The Kickstarter.com campaign to raise $300,000 for a new
sculpture of the late legendary coach that would be placed on
private land in downtown State College, Pennsylvania, was set to
begin on July 7, organizer Ted Sebastianelli, a Penn State alumnus,
said on Thursday.
Two years ago, on July 22, 2012, a statue of Paterno outside the
football stadium on the State College campus was pulled down by the
university after former assistant coach Jerry Sandusky's conviction
for sexually abusing boys.
A day later the NCAA, the chief governing body of collegiate sports,
imposed sanctions that stripped Paterno of more than a decade of
victories, ending his reign as the winningest coach in college
football. Paterno, like other school officials, was accused of
covering up Sandusky's abuse.
Sandusky, now 70, was convicted in June 2012 of 45 criminal counts
and is serving 30 to 60 years in prison.
The new sculpture of Paterno is set to be unveiled in November 2015
outside a restaurant named The Tavern, an upscale eatery frequented
by Penn State alumni, many of whom still consider him a hero and
believe he will eventually be exonerated of accusations he did not
do enough to expose Sandusky's crimes.
Bronze sculptor Zenos Frudakis, who created the 10-foot statue of
one-time Mayor Frank Rizzo in downtown Philadelphia, was asked to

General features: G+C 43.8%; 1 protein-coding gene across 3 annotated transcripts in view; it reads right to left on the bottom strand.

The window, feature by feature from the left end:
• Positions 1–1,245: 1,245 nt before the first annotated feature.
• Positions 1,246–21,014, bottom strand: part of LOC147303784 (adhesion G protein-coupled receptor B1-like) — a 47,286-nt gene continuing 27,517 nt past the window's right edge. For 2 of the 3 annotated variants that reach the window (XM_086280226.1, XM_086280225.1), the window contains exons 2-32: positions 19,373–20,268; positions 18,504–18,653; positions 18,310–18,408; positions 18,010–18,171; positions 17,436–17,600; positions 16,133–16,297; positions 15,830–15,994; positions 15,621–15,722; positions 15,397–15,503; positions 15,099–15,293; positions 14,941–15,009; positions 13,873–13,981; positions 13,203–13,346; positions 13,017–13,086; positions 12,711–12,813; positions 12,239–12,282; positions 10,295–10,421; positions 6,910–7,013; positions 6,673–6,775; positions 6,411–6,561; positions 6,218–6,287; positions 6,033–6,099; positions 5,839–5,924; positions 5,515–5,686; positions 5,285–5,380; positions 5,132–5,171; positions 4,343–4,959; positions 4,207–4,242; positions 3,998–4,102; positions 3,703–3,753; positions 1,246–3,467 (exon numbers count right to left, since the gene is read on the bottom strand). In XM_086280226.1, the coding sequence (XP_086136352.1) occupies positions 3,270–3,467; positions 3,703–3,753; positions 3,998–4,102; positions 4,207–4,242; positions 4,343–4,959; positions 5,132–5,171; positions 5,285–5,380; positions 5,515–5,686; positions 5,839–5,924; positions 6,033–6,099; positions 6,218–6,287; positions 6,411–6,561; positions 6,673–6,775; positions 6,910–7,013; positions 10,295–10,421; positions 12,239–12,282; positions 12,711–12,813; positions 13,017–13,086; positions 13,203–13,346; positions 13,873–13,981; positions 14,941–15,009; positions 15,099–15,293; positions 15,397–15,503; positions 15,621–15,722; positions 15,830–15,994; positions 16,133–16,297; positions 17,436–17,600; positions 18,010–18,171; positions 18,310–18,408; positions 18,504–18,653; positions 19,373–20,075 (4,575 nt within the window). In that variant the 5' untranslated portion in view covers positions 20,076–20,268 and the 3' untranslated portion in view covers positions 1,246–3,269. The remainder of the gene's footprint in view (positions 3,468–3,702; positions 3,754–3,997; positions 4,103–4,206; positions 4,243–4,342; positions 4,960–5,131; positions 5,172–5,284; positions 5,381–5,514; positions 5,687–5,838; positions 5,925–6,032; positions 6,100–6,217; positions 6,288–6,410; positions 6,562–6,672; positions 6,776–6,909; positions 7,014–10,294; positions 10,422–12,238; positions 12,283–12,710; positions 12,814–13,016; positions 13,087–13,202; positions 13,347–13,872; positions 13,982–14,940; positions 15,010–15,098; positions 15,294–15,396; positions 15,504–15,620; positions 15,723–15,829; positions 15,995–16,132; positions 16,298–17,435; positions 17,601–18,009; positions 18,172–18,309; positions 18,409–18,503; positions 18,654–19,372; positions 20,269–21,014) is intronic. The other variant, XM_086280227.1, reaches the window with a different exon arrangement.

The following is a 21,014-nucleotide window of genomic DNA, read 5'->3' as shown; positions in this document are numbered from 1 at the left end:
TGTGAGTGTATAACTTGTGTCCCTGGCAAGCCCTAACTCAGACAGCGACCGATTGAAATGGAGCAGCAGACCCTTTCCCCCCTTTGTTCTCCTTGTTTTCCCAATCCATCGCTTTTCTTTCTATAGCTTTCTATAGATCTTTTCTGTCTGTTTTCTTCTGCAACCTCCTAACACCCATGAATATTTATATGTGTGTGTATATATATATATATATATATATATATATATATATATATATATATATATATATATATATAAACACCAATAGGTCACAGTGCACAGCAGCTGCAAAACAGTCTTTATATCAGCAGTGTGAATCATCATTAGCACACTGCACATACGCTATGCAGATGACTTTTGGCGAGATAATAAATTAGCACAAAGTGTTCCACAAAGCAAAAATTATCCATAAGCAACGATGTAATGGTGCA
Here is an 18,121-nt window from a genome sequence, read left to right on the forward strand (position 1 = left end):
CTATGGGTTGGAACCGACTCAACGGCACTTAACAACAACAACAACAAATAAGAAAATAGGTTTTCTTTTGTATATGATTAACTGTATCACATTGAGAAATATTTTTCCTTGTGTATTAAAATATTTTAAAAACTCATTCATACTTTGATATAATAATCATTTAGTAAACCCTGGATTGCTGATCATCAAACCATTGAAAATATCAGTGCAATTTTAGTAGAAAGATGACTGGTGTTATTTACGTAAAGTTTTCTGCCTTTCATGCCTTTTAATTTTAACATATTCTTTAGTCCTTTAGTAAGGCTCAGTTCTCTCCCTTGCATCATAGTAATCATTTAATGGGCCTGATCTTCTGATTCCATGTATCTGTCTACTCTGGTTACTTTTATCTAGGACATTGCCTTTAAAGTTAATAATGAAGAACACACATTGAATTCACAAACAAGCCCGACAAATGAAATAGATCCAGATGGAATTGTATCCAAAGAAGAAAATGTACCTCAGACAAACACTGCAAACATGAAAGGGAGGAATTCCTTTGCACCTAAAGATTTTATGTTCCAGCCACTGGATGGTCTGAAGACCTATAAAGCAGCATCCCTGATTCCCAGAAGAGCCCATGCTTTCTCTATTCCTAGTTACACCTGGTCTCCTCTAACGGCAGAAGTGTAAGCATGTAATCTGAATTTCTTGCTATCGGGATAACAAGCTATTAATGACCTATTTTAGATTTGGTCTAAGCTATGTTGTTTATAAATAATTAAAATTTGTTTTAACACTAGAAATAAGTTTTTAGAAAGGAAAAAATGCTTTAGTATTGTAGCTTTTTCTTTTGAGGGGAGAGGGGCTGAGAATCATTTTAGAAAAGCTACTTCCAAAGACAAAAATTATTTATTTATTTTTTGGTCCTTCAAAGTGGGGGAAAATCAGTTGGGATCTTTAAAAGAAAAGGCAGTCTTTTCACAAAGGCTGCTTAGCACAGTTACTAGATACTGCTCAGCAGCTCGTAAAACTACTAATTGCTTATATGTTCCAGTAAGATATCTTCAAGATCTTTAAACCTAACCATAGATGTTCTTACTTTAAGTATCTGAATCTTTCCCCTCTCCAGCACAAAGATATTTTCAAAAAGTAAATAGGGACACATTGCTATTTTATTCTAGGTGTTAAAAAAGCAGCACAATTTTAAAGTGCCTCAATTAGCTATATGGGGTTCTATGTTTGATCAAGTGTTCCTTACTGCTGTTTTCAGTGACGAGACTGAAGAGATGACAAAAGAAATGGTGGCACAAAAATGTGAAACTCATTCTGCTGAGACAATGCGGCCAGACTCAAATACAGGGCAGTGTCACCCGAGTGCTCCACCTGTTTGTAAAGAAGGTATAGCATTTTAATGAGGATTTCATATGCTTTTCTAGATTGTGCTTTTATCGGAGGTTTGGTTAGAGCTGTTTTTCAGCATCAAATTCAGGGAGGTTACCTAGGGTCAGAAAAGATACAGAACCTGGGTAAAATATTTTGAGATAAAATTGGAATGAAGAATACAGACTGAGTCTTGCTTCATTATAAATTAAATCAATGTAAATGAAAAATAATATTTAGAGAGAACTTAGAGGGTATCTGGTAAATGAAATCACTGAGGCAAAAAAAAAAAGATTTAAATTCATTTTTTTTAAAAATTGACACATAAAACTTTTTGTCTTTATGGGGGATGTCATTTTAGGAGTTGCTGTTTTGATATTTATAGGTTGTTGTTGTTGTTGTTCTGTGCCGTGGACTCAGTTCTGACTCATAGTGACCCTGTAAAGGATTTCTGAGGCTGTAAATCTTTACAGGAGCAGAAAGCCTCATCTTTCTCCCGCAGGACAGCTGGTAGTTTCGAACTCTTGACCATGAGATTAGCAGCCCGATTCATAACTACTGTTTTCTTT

base it on a photograph of Paterno sitting on a park bench and
reading a copy of Virgil's "Aeneid," one of his favorite books.
"We want the statue to show Joe as the man he was and not Joe the
football coach," said Kim Intorre, another Penn State graduate
leading the drive.
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Sebastianelli said he is confident the proposed two months of
fundraising will yield the necessary $300,000.
"There is huge acceptance from the public," he said. "When we talk
to alumni groups around the country, they always ask, 'when will we
honor Joe? How will we honor him?'"
A few alumni have posted online comments decrying the plans as
dishonoring Sandusky's victims.
Penn State spokesman David LaTorre said the university is not
involved in the statue drive and has no comment. He said the old
statue is being stored in "a safe and secure location" that he would
(Editing by Barbara Goldberg and Steve Orlofsky)
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